Donald Trump has doubled down on his criticism of Justin Trudeau, warning that his stance on trade discussions was a “mistake” that would cost Canada “a lot of money”.
At a news conference on Tuesday after his summit with North Korean leader Kim Jong-un, Trump referred to the Canadian prime minister’s pledge to proceed with retaliatory measures in response to Trump’s move to impose tariffs on aluminum and steel.
“That’s going to cost a lot of money for the people of Canada. He learned,” Trump said, wagging his finger. “You can’t do that. You can’t do that.”
Trump offered no detail, but his comments marked the latest in a string of abrasive remarks from senior US officials – and appeared to dash any hopes of a swift resolution to the trade row which has helped push relations between the two countries to their lowest point in recent memory.
Analysts warned that the US president’s next target could be the country’s automotive sector, a move that would further punish Canada – but also unleash a cascade of economic consequences on both sides of the border.
“What you’re essentially talking about is dropping a nuclear bomb in middle of the North American industrial economy and waiting for the consequences to play out,” said Eric Miller, an economist and global fellow at the Canada Institute at the Woodrow Wilson Center.
Trump has previously floated the idea of implementing a 25% tariff on automobiles coming across the Canadian border. But years of trade and investment between the two nations has produced a tightly-integrated manufacturing system, blurring the lines on country of origin: on average, a vehicle passes the border seven times during the manufacturing process.
As a result, a pre-emptive attack on the Canadian automobile manufacturing network – the largest supplier to the US – would have lasting effects for Americans.
“You are looking at direct and indirect employment in the sector of hundreds of thousands of people in Canada and millions of people in the United States,” said Miller, pointing out that every job in the automotive sector creates an estimated seven peripheral jobs.
The proposed tariff would add an additional $6,250 to a $25,000 car, said Miller.
Canada would likely join other countries in retaliation, including Japan, Mexico and the European Union, causing equivalent price spikes for American consumers and ripples that could morph into waves throughout the economy.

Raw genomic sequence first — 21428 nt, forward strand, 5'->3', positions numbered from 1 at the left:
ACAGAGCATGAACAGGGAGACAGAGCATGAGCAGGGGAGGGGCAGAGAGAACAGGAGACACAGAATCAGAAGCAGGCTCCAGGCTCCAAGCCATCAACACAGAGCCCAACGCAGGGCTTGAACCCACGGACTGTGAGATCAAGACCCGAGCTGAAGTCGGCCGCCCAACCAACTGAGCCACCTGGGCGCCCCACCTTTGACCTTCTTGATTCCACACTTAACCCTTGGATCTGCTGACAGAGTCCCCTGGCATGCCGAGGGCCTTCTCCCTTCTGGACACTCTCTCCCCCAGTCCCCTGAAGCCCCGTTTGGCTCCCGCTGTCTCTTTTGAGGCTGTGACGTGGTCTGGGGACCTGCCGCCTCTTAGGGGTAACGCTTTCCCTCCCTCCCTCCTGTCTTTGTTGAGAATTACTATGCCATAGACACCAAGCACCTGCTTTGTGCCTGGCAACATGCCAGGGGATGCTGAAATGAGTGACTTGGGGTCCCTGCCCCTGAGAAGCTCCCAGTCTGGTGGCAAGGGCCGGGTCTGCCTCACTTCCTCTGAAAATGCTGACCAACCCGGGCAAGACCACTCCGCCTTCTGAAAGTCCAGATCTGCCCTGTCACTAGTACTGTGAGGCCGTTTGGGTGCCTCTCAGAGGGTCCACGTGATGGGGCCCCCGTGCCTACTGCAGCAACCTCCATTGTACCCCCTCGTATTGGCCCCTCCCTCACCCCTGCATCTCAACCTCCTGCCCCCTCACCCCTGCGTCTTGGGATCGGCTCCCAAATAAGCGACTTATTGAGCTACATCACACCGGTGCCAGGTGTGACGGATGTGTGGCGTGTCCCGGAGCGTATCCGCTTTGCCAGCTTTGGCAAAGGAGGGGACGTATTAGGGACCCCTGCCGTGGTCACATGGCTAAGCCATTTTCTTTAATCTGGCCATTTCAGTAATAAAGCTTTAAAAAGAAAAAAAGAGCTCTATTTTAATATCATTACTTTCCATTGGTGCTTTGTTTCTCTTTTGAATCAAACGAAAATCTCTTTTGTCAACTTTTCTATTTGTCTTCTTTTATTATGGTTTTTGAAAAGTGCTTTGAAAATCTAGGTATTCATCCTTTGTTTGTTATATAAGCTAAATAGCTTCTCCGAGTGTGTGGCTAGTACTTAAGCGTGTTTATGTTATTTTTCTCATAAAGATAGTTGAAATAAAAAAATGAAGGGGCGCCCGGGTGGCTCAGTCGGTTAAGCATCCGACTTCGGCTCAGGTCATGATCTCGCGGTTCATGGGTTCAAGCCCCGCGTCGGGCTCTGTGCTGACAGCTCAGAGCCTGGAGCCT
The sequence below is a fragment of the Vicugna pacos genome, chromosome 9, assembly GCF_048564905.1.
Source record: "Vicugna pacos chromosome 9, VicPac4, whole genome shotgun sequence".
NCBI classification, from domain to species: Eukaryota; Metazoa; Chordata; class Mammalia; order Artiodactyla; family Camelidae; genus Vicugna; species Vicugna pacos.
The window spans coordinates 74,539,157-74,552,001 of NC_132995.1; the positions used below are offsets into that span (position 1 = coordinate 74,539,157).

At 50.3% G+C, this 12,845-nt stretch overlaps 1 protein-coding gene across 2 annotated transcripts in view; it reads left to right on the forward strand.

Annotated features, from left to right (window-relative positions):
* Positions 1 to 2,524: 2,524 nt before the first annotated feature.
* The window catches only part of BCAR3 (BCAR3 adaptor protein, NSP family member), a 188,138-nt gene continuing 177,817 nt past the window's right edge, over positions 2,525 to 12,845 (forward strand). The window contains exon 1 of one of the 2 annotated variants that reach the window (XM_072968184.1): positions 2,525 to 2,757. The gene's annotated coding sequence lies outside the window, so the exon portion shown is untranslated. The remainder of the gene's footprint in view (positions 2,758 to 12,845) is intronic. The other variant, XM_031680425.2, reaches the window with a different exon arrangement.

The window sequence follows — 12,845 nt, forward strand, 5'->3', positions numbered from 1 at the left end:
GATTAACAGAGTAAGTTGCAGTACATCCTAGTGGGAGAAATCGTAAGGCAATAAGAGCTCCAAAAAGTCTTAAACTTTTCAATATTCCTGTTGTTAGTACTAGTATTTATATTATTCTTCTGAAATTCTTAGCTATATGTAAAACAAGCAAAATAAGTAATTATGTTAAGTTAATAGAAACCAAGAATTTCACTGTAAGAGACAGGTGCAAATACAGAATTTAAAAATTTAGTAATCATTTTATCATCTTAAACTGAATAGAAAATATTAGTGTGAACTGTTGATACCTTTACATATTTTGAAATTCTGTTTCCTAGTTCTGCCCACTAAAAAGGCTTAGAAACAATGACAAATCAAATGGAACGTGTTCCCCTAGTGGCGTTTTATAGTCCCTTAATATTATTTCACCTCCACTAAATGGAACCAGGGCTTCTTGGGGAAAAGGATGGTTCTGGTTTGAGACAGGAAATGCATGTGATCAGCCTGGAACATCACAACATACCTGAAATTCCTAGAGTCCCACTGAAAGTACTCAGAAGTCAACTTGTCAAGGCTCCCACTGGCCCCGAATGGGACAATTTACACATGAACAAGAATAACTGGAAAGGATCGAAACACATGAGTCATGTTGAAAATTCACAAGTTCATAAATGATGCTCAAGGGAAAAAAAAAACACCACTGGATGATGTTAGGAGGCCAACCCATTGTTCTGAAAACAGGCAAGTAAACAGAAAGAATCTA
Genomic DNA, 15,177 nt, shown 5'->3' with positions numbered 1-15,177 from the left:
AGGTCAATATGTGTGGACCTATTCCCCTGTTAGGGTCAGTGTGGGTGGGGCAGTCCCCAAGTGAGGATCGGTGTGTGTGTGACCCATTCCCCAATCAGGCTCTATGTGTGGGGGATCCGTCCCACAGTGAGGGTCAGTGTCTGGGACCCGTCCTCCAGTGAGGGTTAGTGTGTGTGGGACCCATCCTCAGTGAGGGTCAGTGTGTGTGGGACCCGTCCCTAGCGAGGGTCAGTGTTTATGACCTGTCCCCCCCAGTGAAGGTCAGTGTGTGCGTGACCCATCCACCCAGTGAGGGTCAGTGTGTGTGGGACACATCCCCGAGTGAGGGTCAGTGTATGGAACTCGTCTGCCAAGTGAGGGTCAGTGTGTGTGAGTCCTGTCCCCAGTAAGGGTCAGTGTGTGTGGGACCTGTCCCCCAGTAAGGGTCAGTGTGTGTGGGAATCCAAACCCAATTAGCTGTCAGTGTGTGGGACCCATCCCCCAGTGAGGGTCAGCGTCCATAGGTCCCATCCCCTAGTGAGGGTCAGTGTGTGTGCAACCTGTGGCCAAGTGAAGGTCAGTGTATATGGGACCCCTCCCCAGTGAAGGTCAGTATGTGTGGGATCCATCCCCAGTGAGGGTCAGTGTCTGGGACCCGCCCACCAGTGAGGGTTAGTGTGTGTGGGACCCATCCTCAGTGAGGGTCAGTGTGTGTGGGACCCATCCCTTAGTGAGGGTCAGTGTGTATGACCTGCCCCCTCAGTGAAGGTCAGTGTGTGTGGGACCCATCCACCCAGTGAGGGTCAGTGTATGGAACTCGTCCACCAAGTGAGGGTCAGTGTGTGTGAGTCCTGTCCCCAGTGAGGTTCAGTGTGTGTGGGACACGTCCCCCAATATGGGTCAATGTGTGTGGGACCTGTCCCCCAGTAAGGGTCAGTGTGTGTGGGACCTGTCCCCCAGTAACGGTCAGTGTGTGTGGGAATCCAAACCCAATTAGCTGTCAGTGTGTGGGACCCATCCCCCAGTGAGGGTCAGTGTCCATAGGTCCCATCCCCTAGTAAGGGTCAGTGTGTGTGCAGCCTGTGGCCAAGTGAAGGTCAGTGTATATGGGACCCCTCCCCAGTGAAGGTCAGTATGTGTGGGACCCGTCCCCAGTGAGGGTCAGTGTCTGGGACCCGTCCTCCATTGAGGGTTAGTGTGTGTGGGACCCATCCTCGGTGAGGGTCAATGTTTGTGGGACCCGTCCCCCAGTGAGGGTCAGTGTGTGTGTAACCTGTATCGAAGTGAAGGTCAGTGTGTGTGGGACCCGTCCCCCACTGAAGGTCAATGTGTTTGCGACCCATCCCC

“The United States can inflict a lot of damage on the Canadian economy. But the reality is that by doing so, it would inflict damage upon itself,” said Patrick Leblond, an international trade expert at the Centre for Internal Governance Innovation.
Trump, who was elected on a promise to restore US manufacturing jobs, has previously attacked car manufacturers based in Europe, Japan and Canada.
But a trade war is likely to most affect some of the states that handed him the presidency, which is themselves dependent on foreign commerce: 36 states count Canada as their largest trading partner.
Meanwhile, Canada depends heavily on the US economy for trade – making it particularly vulnerable to disruptions. For years, Canada has supplied its southern neighbor with raw materials: grain, lumber, oil, steel and aluminum.
“At some point, something’s got to give. And when Americans start losing their jobs, they’re going to go back to their senators and say: ‘What are you doing about this? We just lost our jobs and it’s because of Trump’s policies,’” said Leblond.
“Canada and the United States have one of the largest trading relationships in the world and amid that, one of the most balanced trading relationships,” said Michael Gregory, deputy chief economist at BMO World Markets.
Trump has also taken aim at Canada’s convoluted dairy supply management system, valued at $21bn. Initially developed as a means of protecting farmers, the system places hefty duties on imported dairy products, discouraging imports of American dairy products while favoring domestic production.
While the escalating trade spat is unfolding under the auspices of a Nafta renegotiation, the American’s chief negotiator in the pact, Robert Lighthizer has remained silent amid outbursts from other top trade officials.
Canadian officials remain committed to staying in the trade pact and will continue to negotiate, said Miller, but tariffs will continue to be met with proportional countermeasures.
“If you wanted to start a global trade war, targeting the auto sector would be the way to do it,” he said.
This story originally appeared in The Guardian. Image courtesy of Saul Loeb/AFP/Getty Images.